Fact: people who use their natural strengths on a regular basis at work are more fulfilled and have better well-being than those who don’t. [See Gallup and The Marcus Buckingham Company research.] Fact: If you don’t know and embrace your strengths, it is nearly impossible to use them on a daily basis. Another fact: if you don’t know your strengths, you can’t possibly communicate your value to an employer.
When strengths come into play:
Strengths come into play throughout the career search process. Most importantly, they tell you whether you will reasonably be able to create value and expertise in a given job opportunity. If your job will not allow you to use your strengths, it will be an uphill battle to create any kind of traction in your career.
Focusing on the companies and jobs that will allow you to use your strengths will give you a much greater chance of success. Hint: The structure of the company and the leadership style will be the deciding factor just as often as the job responsibilities. Different companies with the same open position will mean different things for your strengths.
Your strengths should be a main aspect of your communication strategy throughout your career search. They should be incorporated to your resume and cover letter, as well as your networking and interview strategy. Your resume and cover letters are tools for communicating your value to an employer and landing a job where you can be fulfilled. Your strengths make this possible.
Employers and recruiters want to know how you can provide value and how to manage you to get your best. Your strengths are the answer to both questions.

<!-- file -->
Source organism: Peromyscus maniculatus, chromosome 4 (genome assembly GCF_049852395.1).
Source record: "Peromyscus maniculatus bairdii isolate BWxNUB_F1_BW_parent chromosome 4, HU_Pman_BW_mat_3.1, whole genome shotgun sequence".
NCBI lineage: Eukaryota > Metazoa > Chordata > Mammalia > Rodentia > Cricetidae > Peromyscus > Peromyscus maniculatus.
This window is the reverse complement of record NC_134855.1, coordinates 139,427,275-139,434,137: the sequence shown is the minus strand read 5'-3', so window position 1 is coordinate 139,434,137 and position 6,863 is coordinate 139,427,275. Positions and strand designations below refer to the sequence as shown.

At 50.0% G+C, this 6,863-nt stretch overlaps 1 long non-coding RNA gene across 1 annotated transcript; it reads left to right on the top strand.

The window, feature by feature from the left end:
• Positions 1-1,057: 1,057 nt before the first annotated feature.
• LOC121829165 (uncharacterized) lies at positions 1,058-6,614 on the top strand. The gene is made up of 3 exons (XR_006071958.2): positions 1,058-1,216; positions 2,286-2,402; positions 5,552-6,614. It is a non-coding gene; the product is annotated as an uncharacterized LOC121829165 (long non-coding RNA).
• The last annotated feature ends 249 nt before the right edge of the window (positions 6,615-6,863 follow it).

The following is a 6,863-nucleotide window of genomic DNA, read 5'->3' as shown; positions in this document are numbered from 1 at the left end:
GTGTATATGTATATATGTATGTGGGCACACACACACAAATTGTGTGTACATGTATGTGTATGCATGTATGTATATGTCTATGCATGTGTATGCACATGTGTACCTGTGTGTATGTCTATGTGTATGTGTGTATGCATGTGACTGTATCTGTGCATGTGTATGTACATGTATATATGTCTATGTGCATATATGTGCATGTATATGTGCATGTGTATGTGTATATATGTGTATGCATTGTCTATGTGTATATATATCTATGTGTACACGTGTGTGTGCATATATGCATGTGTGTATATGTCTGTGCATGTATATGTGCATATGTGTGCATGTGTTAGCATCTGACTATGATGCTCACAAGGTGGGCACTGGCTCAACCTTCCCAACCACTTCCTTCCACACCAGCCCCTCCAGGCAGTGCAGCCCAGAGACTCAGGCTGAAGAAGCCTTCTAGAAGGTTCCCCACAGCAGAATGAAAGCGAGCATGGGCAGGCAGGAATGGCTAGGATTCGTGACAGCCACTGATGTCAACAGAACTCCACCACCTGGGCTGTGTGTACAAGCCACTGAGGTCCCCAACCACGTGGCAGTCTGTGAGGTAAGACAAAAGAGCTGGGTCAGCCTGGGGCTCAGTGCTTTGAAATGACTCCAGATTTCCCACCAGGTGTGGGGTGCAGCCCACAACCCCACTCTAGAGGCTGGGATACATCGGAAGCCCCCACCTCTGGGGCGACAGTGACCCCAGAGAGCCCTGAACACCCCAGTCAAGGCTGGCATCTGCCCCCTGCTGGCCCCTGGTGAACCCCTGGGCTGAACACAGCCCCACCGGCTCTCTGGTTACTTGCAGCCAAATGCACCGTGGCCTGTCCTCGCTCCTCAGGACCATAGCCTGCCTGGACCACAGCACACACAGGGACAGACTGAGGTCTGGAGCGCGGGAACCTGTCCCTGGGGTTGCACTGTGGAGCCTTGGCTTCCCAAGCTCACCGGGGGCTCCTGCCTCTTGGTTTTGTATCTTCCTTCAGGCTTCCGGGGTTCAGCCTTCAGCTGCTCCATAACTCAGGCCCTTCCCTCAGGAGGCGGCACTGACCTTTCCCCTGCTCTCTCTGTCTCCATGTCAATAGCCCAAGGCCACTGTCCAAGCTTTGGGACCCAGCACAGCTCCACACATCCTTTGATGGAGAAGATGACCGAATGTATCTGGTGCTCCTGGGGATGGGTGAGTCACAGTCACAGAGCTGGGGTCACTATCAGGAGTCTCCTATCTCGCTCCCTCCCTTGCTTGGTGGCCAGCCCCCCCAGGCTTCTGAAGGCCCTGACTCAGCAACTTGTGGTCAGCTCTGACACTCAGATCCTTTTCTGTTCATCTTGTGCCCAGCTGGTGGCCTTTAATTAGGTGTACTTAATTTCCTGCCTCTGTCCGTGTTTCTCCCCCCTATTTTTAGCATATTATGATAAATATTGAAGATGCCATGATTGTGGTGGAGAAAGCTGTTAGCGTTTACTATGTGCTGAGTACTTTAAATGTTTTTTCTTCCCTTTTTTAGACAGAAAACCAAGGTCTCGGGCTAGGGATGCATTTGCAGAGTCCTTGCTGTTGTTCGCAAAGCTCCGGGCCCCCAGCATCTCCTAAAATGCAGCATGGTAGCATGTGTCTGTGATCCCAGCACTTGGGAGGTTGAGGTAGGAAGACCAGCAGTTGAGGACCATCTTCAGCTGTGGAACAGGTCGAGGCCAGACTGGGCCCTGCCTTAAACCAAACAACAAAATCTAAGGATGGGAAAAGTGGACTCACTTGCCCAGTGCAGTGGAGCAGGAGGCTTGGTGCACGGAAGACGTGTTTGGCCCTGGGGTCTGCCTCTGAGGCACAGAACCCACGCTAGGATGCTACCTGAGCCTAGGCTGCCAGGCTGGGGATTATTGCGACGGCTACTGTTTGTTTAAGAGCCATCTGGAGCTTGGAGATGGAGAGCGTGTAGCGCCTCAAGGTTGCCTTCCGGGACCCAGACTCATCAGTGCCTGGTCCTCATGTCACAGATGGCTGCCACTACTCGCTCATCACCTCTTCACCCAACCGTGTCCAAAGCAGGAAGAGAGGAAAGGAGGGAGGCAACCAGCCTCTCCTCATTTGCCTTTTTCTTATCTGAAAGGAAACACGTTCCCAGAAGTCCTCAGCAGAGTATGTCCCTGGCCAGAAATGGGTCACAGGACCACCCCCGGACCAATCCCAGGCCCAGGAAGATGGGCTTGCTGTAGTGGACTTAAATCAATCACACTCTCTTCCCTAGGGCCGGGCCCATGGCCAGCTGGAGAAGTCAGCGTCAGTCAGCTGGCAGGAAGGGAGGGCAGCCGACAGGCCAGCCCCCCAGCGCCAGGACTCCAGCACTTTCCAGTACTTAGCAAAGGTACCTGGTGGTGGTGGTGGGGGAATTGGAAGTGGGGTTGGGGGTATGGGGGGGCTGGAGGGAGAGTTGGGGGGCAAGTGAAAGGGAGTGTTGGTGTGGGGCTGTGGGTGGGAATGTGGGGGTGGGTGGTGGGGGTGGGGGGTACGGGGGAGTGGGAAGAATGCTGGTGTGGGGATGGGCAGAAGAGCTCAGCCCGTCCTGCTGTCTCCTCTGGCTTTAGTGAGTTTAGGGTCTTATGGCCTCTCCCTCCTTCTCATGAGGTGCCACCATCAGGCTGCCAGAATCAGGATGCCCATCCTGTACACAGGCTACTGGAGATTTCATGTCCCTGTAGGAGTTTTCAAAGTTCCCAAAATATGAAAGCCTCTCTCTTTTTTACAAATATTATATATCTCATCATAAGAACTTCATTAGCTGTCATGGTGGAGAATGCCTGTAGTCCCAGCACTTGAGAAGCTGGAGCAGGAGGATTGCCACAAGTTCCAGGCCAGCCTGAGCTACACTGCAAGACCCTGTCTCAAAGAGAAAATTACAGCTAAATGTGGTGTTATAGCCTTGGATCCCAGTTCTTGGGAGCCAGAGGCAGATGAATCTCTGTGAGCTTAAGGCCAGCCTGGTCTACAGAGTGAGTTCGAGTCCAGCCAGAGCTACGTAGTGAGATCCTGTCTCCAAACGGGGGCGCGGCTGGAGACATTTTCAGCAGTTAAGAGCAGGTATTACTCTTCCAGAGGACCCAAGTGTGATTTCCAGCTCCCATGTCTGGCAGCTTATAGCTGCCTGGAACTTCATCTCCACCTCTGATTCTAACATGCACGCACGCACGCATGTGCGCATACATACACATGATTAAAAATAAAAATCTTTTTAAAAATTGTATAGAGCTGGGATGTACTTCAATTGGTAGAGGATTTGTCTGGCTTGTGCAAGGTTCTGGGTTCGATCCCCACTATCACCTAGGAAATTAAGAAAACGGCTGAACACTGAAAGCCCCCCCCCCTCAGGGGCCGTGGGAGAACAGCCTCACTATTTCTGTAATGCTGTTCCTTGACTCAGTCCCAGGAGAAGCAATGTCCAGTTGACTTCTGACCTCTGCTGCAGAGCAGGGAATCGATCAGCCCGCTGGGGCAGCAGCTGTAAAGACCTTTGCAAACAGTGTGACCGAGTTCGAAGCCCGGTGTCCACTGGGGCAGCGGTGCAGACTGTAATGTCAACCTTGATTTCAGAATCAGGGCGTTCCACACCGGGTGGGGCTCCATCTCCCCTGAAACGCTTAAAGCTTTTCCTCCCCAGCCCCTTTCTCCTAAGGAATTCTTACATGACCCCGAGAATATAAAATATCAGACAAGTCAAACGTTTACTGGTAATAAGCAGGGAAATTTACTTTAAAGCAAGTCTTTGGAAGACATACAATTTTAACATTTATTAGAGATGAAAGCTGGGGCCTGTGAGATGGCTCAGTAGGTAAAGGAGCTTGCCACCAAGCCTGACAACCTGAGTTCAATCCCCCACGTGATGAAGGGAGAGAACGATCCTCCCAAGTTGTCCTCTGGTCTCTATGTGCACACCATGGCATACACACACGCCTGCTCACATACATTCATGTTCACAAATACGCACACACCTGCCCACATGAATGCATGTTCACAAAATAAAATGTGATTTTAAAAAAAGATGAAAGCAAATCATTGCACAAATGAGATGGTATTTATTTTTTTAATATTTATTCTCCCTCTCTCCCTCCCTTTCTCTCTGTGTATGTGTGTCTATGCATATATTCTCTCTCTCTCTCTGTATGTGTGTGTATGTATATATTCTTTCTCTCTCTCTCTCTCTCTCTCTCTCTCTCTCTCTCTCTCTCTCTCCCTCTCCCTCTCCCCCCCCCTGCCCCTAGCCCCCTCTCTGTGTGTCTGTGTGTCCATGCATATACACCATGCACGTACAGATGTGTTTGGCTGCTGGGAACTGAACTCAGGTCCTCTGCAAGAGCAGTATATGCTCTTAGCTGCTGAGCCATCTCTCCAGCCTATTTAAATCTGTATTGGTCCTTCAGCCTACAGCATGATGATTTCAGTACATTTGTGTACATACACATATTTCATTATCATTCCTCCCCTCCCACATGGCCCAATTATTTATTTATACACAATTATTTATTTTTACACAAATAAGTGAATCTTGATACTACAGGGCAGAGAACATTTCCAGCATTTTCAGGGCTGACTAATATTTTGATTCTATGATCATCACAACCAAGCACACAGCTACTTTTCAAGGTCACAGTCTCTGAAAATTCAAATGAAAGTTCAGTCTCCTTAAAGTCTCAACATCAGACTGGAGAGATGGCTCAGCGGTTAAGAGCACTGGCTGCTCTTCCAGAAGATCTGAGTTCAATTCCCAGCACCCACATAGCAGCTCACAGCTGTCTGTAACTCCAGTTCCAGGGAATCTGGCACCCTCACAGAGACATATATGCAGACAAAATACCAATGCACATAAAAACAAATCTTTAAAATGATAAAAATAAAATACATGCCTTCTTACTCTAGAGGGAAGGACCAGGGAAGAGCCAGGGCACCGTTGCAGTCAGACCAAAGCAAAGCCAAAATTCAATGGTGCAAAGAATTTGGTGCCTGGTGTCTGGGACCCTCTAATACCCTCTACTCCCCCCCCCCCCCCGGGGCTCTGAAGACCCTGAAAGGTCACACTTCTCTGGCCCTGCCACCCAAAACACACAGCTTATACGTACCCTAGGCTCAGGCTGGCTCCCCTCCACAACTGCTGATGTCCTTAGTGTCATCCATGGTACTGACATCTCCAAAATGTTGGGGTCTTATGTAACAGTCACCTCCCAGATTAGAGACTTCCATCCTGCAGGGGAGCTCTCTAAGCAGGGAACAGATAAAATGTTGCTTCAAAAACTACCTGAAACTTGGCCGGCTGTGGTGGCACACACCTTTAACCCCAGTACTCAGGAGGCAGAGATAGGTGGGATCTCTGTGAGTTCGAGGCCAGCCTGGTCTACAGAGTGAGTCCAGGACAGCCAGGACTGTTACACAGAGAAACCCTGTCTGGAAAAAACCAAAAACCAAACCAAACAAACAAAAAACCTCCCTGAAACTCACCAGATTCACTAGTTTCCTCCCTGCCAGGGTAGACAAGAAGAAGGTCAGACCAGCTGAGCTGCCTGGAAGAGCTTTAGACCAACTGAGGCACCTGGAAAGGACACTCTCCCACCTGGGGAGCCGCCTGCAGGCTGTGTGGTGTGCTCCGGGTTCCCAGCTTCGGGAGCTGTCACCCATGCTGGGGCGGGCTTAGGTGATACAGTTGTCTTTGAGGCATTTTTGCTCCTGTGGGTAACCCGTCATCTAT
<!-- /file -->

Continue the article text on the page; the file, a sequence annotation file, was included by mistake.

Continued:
Step 4: Lay out your vision.
What do you want people to say about you when you die? What do you want to accomplish in your lifetime? How will you measure your life? Heavy questions, right?
The more you do the soul searching required to understand what kind of impact you want to make in the world, the more likely you’ll be to relate your first or next job to what matters to you. Can you imagine what it would be like to tell an employer where you want to be in 3-5 years and honestly explain exactly how the job for which you are interviewing relates to that vision?
To do this, you have to start with your purpose. What does your purpose mean for the rest of your life? Literally sit down and answer these questions:
- What do I want people to say about me when I die? How will I have pursued my personal purpose?
- What do I want colleagues to say about me when I retire? How will I have used my work to have an impact?